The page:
You would be forgiven for thinking that the semi-spherical bulb [Len], from the Bellowphone channel, is holding is a toilet bowl float. It is a bellows of his design that is similar to the squeezable part of a bike horn but is more substantial and less irritating at six in the morning. These rubber squeeze balls are old-school in the best way, and craftsmanship rolls out from every second of his videos. The backdrops to [Len’s] videos are alive with tools, materials, examples, and instruments the same way our offices and maker spaces erupt with soldering irons, LEDs, and passives.
His video walks through all the steps to make latex bellows starting with a rigid stemmed bulb and painting it with latex. This takes a bunch of coats with the associated drying time, so if you need a lot of bellows, you will want multiple bulbs. After coating of latex, we move to the contraption known as the Snout Master 5000. The SM5K looks like a wooden jig held in a table vise, but it is a purpose-built over-engineered chuck with four ball bearings held in a vise. When the latex is thick enough, the form is removed, and the bulb is repaired, then, more coats. Each ball has roughly twenty layers, and with three hours between coats, this is a weekend job at a minimum. Good things come to those who coat. The final steps are boiling the bulbs and adding a silicone preservative. They can last up to a decade with proper maintenance.
We see lots of electronic and automated instruments here, and spherical balls are definitely on the human interface spectrum, but the techniques we see from [Len] would allow anyone to design their own bellows more conducive to mechanization. [Len] says one of his inspiration is [Harry Partch] and his Blo-Boy, an organ powered by fireplace bellows. We think these squeeze balls are even better.
17 thoughts on “Latex Bellows From Scratch”
No school like old school. Old fashion printmaking techniques found their way into chip design (Lithography). Millennials discovered small scale printing presses a decade or so ago. Innovation is almost always iteration so learn what you can. Just be careful that it doesn’t become an in joke with your peers that your the guy that found out about Gingery machines, and next thing they know you’ll go out into the woods to mine ore (no I didn’t get THAT bad).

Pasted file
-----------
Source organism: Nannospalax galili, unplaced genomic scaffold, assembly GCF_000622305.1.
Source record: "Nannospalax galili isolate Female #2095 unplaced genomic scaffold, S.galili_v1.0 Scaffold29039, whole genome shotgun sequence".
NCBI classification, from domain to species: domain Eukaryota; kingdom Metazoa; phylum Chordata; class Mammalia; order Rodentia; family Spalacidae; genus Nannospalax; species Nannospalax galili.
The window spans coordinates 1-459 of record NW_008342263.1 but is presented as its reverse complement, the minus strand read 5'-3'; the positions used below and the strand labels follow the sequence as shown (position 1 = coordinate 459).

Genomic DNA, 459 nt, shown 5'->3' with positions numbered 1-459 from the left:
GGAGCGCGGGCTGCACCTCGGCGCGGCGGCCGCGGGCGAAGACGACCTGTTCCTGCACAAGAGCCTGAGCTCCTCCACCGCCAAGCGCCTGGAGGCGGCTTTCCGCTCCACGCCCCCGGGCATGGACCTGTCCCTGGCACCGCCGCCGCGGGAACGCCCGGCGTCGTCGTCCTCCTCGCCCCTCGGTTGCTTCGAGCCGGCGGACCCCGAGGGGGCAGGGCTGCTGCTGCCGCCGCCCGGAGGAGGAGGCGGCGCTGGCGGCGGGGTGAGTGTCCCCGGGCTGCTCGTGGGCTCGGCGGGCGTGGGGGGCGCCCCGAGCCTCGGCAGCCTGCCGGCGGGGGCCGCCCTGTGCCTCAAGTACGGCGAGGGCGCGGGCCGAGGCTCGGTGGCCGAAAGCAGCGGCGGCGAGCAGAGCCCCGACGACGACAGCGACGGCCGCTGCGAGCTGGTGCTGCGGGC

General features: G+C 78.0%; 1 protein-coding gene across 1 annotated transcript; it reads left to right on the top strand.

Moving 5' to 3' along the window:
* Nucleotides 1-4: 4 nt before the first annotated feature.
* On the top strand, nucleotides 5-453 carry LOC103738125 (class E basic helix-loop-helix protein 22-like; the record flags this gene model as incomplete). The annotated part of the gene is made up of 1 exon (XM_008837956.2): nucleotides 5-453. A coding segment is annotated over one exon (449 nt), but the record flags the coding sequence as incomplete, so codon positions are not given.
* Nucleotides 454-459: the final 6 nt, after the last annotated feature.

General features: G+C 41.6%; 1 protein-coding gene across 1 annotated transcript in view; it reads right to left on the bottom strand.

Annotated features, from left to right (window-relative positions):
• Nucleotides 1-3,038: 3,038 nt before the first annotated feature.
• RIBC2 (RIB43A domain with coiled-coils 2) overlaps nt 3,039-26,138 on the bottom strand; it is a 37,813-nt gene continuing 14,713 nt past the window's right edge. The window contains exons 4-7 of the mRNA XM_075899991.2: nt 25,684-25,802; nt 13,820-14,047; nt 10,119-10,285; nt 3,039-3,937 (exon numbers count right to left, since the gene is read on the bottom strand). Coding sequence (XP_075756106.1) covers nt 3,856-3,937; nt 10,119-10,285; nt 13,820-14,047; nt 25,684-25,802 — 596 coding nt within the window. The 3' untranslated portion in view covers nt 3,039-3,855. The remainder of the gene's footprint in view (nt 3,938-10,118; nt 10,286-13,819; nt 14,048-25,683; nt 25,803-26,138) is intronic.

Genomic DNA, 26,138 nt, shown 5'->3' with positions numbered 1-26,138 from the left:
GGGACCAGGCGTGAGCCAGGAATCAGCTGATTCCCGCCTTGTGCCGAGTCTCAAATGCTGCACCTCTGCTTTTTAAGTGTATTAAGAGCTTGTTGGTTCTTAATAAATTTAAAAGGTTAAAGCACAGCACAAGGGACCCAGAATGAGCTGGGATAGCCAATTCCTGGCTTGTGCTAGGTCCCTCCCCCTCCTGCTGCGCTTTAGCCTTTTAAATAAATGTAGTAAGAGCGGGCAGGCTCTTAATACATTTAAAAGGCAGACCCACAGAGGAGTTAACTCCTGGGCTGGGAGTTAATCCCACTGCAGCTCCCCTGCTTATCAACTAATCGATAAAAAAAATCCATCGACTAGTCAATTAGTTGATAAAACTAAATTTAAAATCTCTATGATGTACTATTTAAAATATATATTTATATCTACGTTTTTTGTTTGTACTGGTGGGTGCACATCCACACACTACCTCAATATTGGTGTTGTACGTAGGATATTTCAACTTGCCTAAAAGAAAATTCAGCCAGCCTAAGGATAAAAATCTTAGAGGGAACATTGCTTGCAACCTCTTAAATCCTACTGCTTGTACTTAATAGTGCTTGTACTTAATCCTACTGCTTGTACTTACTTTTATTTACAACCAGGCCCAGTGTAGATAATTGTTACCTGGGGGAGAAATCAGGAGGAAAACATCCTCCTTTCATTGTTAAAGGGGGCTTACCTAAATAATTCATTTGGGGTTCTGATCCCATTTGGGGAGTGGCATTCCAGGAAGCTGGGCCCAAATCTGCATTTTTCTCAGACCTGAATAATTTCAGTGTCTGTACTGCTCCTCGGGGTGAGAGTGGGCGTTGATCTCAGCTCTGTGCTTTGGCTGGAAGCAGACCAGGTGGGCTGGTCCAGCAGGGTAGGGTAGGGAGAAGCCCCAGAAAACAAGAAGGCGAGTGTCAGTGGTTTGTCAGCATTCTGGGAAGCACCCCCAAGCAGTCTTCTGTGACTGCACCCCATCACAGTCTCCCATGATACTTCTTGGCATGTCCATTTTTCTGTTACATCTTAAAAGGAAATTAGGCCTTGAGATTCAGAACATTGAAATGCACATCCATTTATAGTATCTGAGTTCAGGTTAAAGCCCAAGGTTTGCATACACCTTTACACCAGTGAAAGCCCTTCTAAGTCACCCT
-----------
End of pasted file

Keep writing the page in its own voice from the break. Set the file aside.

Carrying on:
If you can get past the arcane application this is wildly useful for anyone interested in pneumatic handlers, bellows formation, water bladders and the like. Yes, silicone is wonderful too, but old-school paint-on latex over a mold is a simple entry point just because it’s easy and bonds to itself so well.
I would have loved to see him attempt homebrewed vulcanization with sulfur and heat though.
Wonderful to watch. He is delightfully funny in a suBtle way. Thanks Brian.
Tag: LaTeX. Hahahahahaha.
Got to see and play one of his instruments at the Montshire museum in Vermont, lots of fun!
I hope he does more “making-of” videos..
I’m glad you enjoyed my instrument at Montshire.
That’s not a boiler! It’s a Vulkanizer 5000!
It’s still in beta; that name was supposed to be Top-Secret!
Nice video. Patiently informative except for the BOILER. It was as if Len turned into a frog and leapt out of that pot before telling us how long to cook’em. Just saying’.
Sorry about that boiler; I plead insanity. You boil them about 15 minutes.
Would be easier to make a hollow two part mold and roll the latex around inside.
I actually did try that, and several related methods. They ended up being more work and poorer results. On my Youtube channel in the comments for this video, there are some more detailed discussions of this topic, if you’re interested.
Did you end up trying a negative plaster mold (slip cast)? that seems the most promising to me
I did try that, but I made a critical mistake, in sealing the inside of the mold with varnish. The point of slip casting with latex, which I didn’t know, is that the plaster will actually absorb a significant amount of moisture through its surface, helping the latex to cure. By sealing the inside surface, I prevented this and allowed the moisture only the half-inch hole in the mold for dissipating moisture. Each coat would take many days to dry, sagging in the process and ruining the cast. I plan to make a new mold and try it again, at some point.
Yeah, I read that comment, thought it was an old one and that you might have tried by now. I think it’s worth pursuing, as it is a very consistent technique (at least with ceramics). I actually remember using it with ceramics at some point, and using varnish *only* on the pour spout, so that I’d get no thickness there…
also, this time i will trust that my comment is posted, and not try again and again (even if it doesn’t show for 3 hours)
Did you end up trying slip casting into a negative plaster mold? that seemed the most promising.
Did you end up trying slip casting using a plaster mold?
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